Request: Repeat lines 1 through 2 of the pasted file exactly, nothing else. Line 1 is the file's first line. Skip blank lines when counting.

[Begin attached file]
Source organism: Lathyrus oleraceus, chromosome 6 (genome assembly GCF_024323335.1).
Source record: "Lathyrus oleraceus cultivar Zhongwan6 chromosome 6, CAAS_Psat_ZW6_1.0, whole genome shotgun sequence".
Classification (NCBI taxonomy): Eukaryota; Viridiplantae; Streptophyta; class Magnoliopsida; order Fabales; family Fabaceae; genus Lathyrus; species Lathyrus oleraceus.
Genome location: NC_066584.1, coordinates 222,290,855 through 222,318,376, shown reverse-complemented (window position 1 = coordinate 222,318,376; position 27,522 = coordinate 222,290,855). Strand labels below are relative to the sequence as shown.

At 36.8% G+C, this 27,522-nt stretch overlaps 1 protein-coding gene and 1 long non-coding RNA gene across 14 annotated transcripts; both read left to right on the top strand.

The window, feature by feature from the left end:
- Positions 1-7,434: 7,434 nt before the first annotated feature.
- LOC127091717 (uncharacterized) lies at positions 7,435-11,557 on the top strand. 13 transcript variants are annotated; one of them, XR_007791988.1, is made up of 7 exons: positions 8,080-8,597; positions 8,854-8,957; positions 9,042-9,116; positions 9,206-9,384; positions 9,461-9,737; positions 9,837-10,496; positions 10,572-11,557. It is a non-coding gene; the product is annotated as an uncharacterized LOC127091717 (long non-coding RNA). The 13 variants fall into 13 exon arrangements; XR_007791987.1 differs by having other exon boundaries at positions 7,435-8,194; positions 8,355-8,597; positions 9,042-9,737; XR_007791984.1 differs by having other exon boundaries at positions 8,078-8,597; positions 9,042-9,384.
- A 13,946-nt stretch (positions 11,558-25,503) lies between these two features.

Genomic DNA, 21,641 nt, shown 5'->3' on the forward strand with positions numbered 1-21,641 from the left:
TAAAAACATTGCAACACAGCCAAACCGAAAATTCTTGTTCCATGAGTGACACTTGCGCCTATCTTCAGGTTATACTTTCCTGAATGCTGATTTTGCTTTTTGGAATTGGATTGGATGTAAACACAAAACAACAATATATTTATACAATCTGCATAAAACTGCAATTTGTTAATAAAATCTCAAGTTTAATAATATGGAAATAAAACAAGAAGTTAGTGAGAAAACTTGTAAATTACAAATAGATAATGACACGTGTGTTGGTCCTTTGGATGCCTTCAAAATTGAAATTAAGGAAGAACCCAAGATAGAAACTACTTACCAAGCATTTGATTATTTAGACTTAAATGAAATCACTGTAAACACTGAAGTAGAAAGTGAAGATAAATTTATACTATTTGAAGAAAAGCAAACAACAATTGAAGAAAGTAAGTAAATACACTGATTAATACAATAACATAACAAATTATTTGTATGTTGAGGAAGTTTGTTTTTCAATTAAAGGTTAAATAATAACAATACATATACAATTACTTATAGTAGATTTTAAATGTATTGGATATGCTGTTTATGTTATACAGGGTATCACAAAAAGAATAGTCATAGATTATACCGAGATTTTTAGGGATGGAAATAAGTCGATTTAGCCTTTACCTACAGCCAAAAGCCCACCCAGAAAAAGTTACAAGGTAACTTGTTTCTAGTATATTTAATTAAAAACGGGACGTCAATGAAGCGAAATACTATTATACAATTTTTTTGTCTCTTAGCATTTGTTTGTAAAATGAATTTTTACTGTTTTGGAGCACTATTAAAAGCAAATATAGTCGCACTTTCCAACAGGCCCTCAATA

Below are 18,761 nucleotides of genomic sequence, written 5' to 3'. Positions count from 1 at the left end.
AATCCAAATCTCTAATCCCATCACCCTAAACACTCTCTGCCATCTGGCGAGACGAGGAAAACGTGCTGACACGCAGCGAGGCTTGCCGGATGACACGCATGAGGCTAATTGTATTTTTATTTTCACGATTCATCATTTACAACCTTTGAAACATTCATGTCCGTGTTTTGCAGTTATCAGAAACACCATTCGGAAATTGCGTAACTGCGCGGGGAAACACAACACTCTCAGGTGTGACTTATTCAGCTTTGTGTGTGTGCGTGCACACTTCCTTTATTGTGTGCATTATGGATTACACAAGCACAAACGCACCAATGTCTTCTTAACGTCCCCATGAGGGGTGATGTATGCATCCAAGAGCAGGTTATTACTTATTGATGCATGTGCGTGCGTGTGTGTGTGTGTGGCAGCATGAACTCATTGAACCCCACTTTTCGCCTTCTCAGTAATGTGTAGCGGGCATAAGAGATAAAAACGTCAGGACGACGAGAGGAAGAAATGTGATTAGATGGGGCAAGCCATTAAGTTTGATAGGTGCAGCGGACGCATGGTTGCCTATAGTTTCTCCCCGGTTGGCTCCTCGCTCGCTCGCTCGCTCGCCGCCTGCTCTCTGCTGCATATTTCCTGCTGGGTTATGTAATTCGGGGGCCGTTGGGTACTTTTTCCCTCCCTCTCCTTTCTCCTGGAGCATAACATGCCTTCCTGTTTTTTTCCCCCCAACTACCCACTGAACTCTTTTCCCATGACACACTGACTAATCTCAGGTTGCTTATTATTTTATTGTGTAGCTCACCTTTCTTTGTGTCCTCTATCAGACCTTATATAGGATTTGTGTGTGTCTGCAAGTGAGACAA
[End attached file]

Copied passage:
Source organism: Lathyrus oleraceus, chromosome 6 (genome assembly GCF_024323335.1).
Source record: "Lathyrus oleraceus cultivar Zhongwan6 chromosome 6, CAAS_Psat_ZW6_1.0, whole genome shotgun sequence".